Deputy Chief Wayne Harris (Ret.), Rochester Police Department Rochester, NY, began his law enforcement career in 1987 as a patrol officer with the Rochester Police Department in New York. He patrolled the Lake, Clinton, Highland, and Downtown sections for 12 years before he was promoted to sergeant. He was subsequently assigned to the Professional Standards Unit, where he investigated police misconduct. In 2006, he was elevated to a lieutenant and oversaw officers and investigators in the East Division’s first and second platoons. After five years, he was promoted to captain and was responsible for oversight of all patrol operations for the first platoon. In 2014, he became Commander of the West Division and managed all law enforcement personnel and services for western Rochester. In 2016, he was appointed to the position of Deputy Chief of Community Relations and Engagement where he was charged with strengthening relationships with the local community.
 
Harris retired from policing in 2017 and currently manages a consulting firm. He is a recipient of department awards including multiple Chief’s Letters of Recognition, several Captain Letters, a Unit Commendation Award, and an Excellent Police Service Award. He is a member the National Organization of Black Law Enforcement Executives and serves as the organization’s National Financial Secretary. He holds a B.S. in Organizational Management from Roberts Wesleyan College, and is a graduate of the 244th session of the F.B.I. National Academy.

Show Notes

Alondra Cano wrote an opinion piece about the Minneapolis City Council’s decision to defund police for USA Today. You can read it here.
 
Retired Deputy Chief Wayne C Harris outlined his opposition to defunding the police in Rochester’s daily newspaper, the Democrat and Chronicle. You can read it here.
 
In the debate Alondra says the history and foundation of police systems in the United States are rooted in slavery and colonialism. You can learn more about the history of racism and the police here.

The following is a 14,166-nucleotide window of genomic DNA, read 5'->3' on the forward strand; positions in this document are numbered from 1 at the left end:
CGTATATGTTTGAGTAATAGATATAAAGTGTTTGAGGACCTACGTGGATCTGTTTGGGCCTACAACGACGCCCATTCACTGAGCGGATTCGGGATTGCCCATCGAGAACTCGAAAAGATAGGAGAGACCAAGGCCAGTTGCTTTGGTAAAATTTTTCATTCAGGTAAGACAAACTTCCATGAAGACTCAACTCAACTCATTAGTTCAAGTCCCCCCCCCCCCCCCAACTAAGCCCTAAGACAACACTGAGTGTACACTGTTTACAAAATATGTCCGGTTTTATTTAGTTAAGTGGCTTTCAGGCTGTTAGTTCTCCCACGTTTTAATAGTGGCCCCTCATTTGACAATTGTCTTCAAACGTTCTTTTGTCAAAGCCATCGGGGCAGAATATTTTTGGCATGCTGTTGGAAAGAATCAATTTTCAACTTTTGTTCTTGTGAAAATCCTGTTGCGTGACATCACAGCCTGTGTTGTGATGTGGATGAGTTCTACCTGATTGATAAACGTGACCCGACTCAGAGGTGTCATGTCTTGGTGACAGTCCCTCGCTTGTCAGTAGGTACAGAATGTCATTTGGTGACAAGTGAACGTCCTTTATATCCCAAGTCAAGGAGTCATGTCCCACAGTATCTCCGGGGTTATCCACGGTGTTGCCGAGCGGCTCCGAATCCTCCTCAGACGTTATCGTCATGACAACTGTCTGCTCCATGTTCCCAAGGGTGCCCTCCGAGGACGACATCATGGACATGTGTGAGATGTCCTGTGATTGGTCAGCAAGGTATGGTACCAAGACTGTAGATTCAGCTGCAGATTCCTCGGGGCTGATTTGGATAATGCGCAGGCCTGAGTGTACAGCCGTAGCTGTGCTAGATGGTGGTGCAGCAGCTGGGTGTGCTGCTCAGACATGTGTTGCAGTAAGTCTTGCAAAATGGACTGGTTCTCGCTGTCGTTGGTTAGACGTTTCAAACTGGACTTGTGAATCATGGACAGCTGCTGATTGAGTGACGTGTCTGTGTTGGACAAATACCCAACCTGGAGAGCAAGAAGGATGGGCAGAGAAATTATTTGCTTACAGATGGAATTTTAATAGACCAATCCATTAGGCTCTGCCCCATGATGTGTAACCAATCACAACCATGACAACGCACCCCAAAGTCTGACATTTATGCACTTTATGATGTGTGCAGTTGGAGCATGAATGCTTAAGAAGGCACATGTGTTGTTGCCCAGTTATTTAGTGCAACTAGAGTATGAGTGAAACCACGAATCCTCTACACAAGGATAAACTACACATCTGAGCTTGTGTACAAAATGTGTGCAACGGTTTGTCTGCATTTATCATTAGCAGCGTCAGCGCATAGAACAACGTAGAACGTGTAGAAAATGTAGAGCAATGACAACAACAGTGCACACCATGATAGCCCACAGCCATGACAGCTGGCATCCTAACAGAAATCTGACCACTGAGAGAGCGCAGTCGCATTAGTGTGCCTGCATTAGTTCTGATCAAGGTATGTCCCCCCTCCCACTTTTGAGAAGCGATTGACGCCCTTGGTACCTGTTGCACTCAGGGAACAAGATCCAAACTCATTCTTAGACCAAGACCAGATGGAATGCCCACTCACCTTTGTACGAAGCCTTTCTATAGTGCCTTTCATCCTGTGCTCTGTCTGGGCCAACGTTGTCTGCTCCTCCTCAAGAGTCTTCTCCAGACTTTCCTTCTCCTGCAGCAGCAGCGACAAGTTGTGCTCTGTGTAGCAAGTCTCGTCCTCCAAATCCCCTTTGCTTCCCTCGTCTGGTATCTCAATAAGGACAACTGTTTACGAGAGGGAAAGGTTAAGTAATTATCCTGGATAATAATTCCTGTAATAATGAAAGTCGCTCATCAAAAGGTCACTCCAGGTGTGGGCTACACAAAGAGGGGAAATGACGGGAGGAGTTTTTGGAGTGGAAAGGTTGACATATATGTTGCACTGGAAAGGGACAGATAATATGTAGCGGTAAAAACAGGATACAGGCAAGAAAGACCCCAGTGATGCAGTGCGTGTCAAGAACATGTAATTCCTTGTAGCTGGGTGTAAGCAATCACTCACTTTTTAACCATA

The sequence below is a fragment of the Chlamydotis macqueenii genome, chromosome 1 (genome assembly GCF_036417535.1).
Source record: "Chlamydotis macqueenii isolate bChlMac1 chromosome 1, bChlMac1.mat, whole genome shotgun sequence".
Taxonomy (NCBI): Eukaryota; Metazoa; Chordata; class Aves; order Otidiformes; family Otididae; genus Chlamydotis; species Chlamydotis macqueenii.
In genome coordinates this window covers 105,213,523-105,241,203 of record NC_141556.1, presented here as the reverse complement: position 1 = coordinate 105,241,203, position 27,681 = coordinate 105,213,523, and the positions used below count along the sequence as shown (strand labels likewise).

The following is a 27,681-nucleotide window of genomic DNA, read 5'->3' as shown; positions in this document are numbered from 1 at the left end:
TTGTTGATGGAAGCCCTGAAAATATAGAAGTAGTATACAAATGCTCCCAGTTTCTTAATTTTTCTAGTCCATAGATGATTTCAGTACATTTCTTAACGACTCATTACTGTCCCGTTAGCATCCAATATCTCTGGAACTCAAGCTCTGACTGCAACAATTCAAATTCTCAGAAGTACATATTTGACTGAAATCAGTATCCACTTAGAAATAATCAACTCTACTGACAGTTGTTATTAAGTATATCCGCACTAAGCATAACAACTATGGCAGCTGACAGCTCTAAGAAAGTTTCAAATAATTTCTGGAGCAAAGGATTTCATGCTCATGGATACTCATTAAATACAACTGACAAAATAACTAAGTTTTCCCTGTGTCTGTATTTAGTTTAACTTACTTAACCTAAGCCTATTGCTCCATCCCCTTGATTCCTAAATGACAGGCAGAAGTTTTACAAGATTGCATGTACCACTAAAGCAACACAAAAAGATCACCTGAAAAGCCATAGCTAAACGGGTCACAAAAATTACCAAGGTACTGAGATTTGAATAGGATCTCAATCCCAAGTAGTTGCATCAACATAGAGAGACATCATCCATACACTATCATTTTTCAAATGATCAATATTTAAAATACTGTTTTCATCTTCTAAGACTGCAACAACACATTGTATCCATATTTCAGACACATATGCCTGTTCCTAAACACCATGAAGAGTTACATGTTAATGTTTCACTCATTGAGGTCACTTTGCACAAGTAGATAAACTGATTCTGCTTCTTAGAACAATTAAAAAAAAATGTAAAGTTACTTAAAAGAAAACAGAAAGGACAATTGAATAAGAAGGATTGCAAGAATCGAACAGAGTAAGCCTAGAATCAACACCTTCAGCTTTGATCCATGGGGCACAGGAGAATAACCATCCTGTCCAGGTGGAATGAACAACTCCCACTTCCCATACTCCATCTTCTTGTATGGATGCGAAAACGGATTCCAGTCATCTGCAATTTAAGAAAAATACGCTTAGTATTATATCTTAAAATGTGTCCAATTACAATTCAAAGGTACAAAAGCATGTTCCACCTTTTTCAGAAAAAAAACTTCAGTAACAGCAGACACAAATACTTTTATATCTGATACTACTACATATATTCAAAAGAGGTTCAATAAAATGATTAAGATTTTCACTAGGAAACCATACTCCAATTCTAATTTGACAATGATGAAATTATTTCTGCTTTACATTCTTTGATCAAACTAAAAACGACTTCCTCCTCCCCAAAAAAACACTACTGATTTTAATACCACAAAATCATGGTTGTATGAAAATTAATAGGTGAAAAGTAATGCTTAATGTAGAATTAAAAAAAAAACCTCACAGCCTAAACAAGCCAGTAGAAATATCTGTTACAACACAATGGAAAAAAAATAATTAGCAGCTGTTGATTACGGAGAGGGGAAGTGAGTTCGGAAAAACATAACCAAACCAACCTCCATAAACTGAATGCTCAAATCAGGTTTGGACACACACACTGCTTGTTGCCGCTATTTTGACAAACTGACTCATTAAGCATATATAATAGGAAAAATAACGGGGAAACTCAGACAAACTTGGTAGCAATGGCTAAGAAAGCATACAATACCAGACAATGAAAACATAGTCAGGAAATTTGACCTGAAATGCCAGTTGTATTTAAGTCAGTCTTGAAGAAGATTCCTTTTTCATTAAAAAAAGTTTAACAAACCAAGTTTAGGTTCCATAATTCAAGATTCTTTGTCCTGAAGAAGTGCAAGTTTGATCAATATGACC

Alondra defines her position on defunding police as abolitionist. You can learn more about the abolitionist perspective here
 
Retired Deputy Chief Wayne Harris refers to police department open data portals as a key transparency measure that will help police and communities work better together. The open data portal at the Rochester Police Department, where Deputy Chief Harris worked, is available here.
 
The Vera Institute of Justice offers a database with illuminating statistics on policing in the United States. For example, an arrest takes place every three seconds, but fewer than 5% of these arrests are for serious violent crimes. You can access the database here.
 
Deputy Chief Wayne Harris pointed to President Obama’s Task Force on 21st Century Policing as an excellent guide for police reform. You can read the report here. The leaders of the report discuss its impact and success in the wake of the Defund Police protests here.
 
In the debate Alondra Cano and Deputy Chief Wayne Harris discussed the current role of police in responding to situations involving mental health. The Canadian Centre for Addiction and Mental Health (CAMH) recently issued a statement advocating that mental health experts and not the police should be the first to respond when individuals are in crisis in the community. You can read the statement here.